• Forecast: Good luck predicting this team’s future. World-beaters one day; head-scratching inconsistency the next. Paige has shown he can be the dynamic force and leader the team needs, but without consistent play from James Michael McAdoo and Brice Johnson, the team at times lacks scoring options. Free throw shooting is the key; they generally have the edge inside and can make up for a lack of outside threats with an edge in rebounding. It’s just too difficult to say if this team has the ability to string together enough consecutive victories to ensure a high NCAA Tournament seed and make a deep March run.  An early-round exit in the NCAA Tournament at this juncture would seem cautiously optimistic.

3. Virginia Cavaliers (9-4)

  • Signature wins: Northern Iowa
  • Signature losses: #14 VCU, #8 Wisconsin, Wisconsin Green-Bay, Tennessee
  • Reasons for optimism: Most of the reasons for optimism with this team are rooted in what the Cavaliers should be. Joe Harris should be contending for POY honors in the conference. Akil Mitchell should be a consistent force in the post along with a supposedly much-improved Mike Tobey. London Perrantes has provided more offense from the point guard position, a change from the position’s largely facilitating and defensive-minded role on Tony Bennett’s roster last year. Justin Anderson has continued showing flashes of brilliance off the bench, and transfer Anthony Gill too has shown why he was a much-ballyhooed transfer from South Carolina. Unfortunately, all of the elements are there, but they haven’t yet translated to signature wins. Virginia does often compete well in conference play against the elite, so fans can hold tight to the hope they replicate those performances with ACC play about to begin.
  • Reasons for pessimism: One of the reasons the Cavaliers were on the outside looking in last year when Tourney selection time came around was they did little in the non-conference slate and experienced a late-season swoon. There’s no avoiding the fact that the former has reared its ugly head again this year, as UVA missed out on both opportunities for marquee early-season wins against ranked opponents. Harris doesn’t look like the same player as last year, and Mitchell is mired in a serious slump. The Cavaliers’ offense is built to feed off of its defense, meaning most of their match-ups will be close. The problem is this team isn’t built to come from behind, and early deficits have led to four early-season losses. Can they step up offensively and start counting on their (supposedly) known commodities to produce?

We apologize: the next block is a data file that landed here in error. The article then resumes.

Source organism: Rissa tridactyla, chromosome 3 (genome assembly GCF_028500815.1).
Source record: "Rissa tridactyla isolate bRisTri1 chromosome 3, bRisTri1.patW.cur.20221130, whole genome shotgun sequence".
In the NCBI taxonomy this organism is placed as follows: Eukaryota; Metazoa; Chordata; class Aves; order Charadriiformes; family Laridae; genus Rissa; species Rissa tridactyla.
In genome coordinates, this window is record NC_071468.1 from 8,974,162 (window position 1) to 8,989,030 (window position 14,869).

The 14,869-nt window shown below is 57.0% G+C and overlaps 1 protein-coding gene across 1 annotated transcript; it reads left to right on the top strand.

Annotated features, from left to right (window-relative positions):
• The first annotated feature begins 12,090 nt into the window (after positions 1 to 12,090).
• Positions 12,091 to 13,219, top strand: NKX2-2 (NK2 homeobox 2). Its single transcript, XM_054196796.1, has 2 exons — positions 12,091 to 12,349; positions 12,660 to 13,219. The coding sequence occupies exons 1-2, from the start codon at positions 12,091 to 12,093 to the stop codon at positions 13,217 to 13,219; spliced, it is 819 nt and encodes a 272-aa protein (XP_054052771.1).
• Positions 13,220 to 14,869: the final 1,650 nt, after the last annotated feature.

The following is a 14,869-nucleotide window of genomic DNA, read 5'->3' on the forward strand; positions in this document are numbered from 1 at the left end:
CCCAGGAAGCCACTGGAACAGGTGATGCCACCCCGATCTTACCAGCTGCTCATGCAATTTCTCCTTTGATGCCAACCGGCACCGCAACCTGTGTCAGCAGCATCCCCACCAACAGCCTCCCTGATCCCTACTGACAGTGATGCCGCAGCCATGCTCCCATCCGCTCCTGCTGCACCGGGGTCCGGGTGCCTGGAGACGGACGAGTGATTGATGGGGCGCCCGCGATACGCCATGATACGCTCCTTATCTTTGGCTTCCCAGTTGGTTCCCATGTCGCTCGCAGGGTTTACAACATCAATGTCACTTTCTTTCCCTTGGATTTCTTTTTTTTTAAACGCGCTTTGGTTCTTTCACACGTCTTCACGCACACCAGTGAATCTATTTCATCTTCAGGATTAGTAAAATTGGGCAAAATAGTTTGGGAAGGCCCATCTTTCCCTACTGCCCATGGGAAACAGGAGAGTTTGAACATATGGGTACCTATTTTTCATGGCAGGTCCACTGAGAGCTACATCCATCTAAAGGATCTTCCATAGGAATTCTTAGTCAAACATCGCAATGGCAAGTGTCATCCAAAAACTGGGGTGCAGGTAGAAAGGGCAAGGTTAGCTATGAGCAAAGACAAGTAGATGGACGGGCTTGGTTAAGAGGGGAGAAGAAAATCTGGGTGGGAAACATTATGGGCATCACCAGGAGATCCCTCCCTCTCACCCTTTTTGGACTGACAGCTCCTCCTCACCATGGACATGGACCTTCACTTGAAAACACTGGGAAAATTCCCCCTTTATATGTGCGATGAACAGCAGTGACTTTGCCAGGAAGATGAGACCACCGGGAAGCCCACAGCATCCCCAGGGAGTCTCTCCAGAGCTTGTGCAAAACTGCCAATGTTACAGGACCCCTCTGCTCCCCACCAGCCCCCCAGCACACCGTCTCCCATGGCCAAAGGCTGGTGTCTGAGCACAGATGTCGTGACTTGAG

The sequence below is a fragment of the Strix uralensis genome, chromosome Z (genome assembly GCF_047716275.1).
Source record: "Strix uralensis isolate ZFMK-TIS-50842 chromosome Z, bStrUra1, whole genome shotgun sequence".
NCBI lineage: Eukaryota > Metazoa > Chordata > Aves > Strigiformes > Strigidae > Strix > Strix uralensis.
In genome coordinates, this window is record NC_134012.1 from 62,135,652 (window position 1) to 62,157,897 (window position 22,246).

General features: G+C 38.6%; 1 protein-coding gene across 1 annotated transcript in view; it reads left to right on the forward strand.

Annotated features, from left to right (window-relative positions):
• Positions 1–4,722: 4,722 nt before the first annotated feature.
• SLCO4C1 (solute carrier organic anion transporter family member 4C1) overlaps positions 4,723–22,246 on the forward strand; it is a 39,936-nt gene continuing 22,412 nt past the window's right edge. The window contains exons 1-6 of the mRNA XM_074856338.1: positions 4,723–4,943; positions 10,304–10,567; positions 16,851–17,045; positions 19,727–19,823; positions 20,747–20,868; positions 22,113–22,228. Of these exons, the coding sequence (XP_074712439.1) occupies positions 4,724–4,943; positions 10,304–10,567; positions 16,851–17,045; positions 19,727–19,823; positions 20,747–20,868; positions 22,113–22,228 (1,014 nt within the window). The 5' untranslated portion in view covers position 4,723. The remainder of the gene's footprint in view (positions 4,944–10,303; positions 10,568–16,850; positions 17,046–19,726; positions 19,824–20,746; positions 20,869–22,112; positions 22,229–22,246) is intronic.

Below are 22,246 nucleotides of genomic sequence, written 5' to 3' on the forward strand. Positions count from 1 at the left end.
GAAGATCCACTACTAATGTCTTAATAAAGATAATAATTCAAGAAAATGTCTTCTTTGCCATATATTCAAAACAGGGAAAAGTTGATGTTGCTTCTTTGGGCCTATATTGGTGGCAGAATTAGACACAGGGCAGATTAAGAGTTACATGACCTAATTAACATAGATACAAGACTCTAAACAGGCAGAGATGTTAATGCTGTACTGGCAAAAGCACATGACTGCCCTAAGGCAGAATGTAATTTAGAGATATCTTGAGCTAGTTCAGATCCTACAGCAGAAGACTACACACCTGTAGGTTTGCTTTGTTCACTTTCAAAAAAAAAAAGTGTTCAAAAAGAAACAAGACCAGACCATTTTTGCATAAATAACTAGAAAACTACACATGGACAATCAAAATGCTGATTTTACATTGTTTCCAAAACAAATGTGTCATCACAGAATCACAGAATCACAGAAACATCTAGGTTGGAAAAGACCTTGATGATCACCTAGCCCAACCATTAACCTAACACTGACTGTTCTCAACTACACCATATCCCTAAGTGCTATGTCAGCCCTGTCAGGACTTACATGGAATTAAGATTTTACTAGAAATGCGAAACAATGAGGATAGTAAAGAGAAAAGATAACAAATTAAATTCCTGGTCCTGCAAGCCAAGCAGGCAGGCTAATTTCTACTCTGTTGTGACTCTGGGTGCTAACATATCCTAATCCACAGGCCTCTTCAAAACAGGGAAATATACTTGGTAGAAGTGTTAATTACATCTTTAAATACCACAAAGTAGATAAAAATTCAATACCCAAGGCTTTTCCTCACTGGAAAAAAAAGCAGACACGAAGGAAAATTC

• Forecast: It’s hard to think that a team that duplicated its dreadful non-conference performance from a year ago can improve on its ACC win-loss record now that the conference has arguably gotten tougher. But John Paul Jones Arena is still a tough place to play, and Bennett usually has his team beating the elite at least once or twice in ACC play. Realistically, this squad will be doomed by its inability to capture those crucial early-season wins over ranked teams and will narrowly miss the NCAA Tournament yet again.

 5. Notre Dame Fighting Irish (9-4)

  • Signature wins: Indiana
  • Signature losses: Indiana State, #23 Iowa, #3 Ohio State
  • Reasons for optimism: Head coach Mike Brey’s track record and the veteran makeup of the team come to mind. With the loss of Jerian Grant (see below), the team will no longer have its top scorer or most versatile player available for the rest of the season, however. Guard Eric Atkins, averaging roughly 12 points and four assists a game, will be counted on even more heavily for scoring. Three players other than Grant average double-figure points per game, so the offense will suffer but maybe not as badly as some may think. Pat Connaughton and Garrick Sherman still offer a very solid frontcourt pairing, and Brey certainly has a history of pushing seemingly average teams to excel.
  • Reasons for pessimism: Uh, they just lost their best player for the rest of the season. Notre Dame also struggled against its best non-conference opposition, including a demoralizing loss to Ohio State in which the Irish blew an eight-point lead with under a minute to go. That, coupled with the Grant academics-related dismissal, seems like a turning point for a team heading in the wrong direction entering conference play. Oh, and they draw Duke first on Saturday.
  • Forecast: While this team has some veterans and is hardly a bare cupboard, losing its most talented player entering conference play can be a death knell. And it wasn’t like this team was entering the ACC slate on a high note, already tallying four losses and looking uneven in victory. More than likely Notre Dame will find itself struggling to stay afloat in the conference rankings and an NIT bid is probably a best-case scenario this year.
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2 responses to “ACC Preview Revisited – Part One”

  1. Virginia is not 9-3. They are 9-4 after losing to Tennessee by 35 points. They are struggling mightily and you have them at #3 in the ACC?

  2. nvr1983 says:

    The 9-3/9-4 thing was an error on our part. We have been editing a lot of posts this week and that part slipped by. It was written before the Tennessee game, but we didn’t post it until today due to scheduling issues.

    As for the rankings, these are a review of the preseason rankings as the last sentence in the opening paragraph (it’s in italics) states. The author is merely revisiting his preseason rankings not giving current rankings.